The newly renovated Cartier Boutique at Siam Paragon harmoniously blends the brand’s heritage with Thai culture through modern interpretations. Here, we sit down with Pornpreya Vivadhnajat, Cartier’s Managing Director, to discuss the inspirations behind the stunning new boutique.
Can you share with us the idea behind the newly renovated Cartier boutique?
This Cartier boutique was initially established in Siam Paragon in 2006, and so the boutique has been here for about 14 years since then. However, the space was starting to become too small as we expanded the business, so we decided to proceed with a physical expansion. It would not be mistaken to say that this is something that we have been planning for quite some time.
The boutique took about two years to design. There were many alterations along the way as we wanted to convey a sense of Thainess while maintaining Cartier’s identity as much as possible. We are all happy with the result as it is a unique boutique—in fact, the only one in the world—with such design.
How have the two lockdowns affected the renovation process? Has it been more of a hindrance or an advantage to you that the construction phase occurred during the pandemic?
In truth, the construction started before the second lockdown. As such, the lockdowns did affect us due to the reduced working hours and the restrictions on the number of personnel on-site.
Regarding the store’s Thai elements, how was the ‘Thainess’ interpreted so that it does not overlap with the Cartier boutique at ICONSIAM?
For Siam Paragon, there is more emphasis on the sense of ‘metropolitan’ as it is located downtown in the city centre. At the same time, the direction of Cartier also values the ‘Thainess’ and local heritage.
I would say that it’s a perfect matrimony that blends modern and traditional together. Upon entering, the boutique is modern with curved wooden panels that allude to the Parisian grandeur in a very Cartier-esque fashion. At the same time, there is Thainess to it, with the mosaics, the bas-relief and textiles that allude to Thai culture.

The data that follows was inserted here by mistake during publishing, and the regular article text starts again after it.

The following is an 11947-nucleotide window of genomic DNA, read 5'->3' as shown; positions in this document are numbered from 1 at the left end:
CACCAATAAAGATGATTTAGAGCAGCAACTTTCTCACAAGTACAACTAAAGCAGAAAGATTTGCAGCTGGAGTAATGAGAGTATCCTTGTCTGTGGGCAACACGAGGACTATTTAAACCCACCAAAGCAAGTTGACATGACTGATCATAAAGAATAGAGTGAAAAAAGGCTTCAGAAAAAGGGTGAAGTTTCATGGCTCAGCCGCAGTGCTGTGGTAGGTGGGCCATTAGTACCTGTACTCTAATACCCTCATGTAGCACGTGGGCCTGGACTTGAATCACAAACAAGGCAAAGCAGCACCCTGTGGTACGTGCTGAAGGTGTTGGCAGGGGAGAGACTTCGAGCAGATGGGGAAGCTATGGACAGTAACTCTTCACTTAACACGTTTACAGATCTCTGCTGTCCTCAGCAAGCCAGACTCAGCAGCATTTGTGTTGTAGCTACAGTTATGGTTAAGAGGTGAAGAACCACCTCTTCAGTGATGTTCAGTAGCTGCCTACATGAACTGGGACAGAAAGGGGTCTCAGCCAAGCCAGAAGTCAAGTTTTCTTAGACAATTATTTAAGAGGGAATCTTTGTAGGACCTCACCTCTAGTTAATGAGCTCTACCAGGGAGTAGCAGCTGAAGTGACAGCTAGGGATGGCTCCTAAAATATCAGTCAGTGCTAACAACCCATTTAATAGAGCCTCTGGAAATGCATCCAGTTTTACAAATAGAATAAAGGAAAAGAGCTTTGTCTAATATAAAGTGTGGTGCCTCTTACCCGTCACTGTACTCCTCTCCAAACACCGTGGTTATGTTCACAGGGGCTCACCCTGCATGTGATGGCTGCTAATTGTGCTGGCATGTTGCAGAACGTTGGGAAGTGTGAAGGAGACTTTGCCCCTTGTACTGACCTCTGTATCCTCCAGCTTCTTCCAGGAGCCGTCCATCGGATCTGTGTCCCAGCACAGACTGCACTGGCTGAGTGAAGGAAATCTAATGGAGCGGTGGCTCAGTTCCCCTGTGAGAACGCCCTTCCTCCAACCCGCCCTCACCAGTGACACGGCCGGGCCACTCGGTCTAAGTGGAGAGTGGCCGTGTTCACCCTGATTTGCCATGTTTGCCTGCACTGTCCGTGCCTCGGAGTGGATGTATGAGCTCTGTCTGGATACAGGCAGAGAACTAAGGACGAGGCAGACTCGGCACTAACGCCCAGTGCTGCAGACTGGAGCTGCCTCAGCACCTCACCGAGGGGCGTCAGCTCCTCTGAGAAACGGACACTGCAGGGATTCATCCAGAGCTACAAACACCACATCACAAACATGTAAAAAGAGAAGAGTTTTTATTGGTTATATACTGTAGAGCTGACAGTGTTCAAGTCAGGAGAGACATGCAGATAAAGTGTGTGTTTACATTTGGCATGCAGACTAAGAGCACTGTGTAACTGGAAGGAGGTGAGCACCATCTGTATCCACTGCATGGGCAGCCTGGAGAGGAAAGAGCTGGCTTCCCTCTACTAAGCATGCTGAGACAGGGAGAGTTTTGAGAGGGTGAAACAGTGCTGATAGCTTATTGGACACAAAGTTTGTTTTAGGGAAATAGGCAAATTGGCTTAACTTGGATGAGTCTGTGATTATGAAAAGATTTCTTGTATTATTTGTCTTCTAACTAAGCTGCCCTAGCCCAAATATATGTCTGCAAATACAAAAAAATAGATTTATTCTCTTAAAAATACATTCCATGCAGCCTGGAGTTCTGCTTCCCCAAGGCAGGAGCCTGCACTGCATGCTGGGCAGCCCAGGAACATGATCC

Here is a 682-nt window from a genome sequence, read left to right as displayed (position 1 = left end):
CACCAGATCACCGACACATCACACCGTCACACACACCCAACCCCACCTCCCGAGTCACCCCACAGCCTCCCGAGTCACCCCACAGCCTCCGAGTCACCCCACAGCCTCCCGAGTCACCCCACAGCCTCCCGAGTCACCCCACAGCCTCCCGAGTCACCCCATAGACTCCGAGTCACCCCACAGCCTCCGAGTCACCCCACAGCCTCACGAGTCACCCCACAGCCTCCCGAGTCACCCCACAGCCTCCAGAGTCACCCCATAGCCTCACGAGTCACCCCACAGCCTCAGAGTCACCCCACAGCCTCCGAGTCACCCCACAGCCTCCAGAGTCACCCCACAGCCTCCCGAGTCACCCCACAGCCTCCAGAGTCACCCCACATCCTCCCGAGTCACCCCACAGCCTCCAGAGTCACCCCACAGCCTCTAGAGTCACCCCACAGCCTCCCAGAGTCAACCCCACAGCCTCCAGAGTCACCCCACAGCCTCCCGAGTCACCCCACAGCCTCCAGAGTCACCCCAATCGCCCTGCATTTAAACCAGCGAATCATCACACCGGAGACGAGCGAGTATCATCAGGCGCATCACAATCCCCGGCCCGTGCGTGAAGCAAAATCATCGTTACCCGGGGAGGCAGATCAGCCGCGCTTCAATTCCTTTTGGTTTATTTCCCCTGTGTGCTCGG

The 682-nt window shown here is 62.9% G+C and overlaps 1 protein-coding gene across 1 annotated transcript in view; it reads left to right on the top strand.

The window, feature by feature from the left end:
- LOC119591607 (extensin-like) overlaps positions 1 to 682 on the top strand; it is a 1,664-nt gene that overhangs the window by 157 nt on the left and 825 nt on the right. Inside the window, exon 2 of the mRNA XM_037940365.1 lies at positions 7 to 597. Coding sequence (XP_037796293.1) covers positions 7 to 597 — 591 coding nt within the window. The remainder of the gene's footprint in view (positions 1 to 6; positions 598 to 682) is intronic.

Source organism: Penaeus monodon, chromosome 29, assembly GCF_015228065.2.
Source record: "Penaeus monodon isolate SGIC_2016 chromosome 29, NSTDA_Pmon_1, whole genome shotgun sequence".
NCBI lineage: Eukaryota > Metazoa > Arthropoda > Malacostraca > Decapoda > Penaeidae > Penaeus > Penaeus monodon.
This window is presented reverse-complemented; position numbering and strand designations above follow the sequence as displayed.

With Cartier originating from France, a French artist was the one who designed the bas-relief. However, the artist was very respectful of Thai culture, and thus the bas-relief was ornately carved to depict scenes of the Thai temples.
There seems to be more emphasis on digital interactive technology at the Siam Paragon Boutique.
Whereas the ICONSIAM boutique is located by the river and thus portrays themes of local life by the river, the details at the Siam Paragon boutique differ. When we look at the downtown boutique, we view Cartier as a maison or a home, and so our head architect came up with the idea of traditional Thai houses.
For instance, the gold-braided patterns we see here are inspired by the Thai wall panelling. Upon entering, visitors will be greeted with a chandelier, which has been custom-made for this boutique and takes on the form of raindrops to signify the Thai tropical climate and monsoon season. And so we have two different boutiques, with this Siam Paragon one taking on the form of a Thai maison combined with a more metropolitan vibe using digital interactive technology.
Now that we see two distinct characteristics between the ICONSIAM and the new Siam Paragon boutique, what do you have in mind for Cartier at The Emporium?
Of the three Cartier boutiques, Cartier at The Emporium is our oldest one. Naturally, we have something lovely planned underway.
Visit Boutique Cartier Siam Paragon on M Level of Siam Paragon.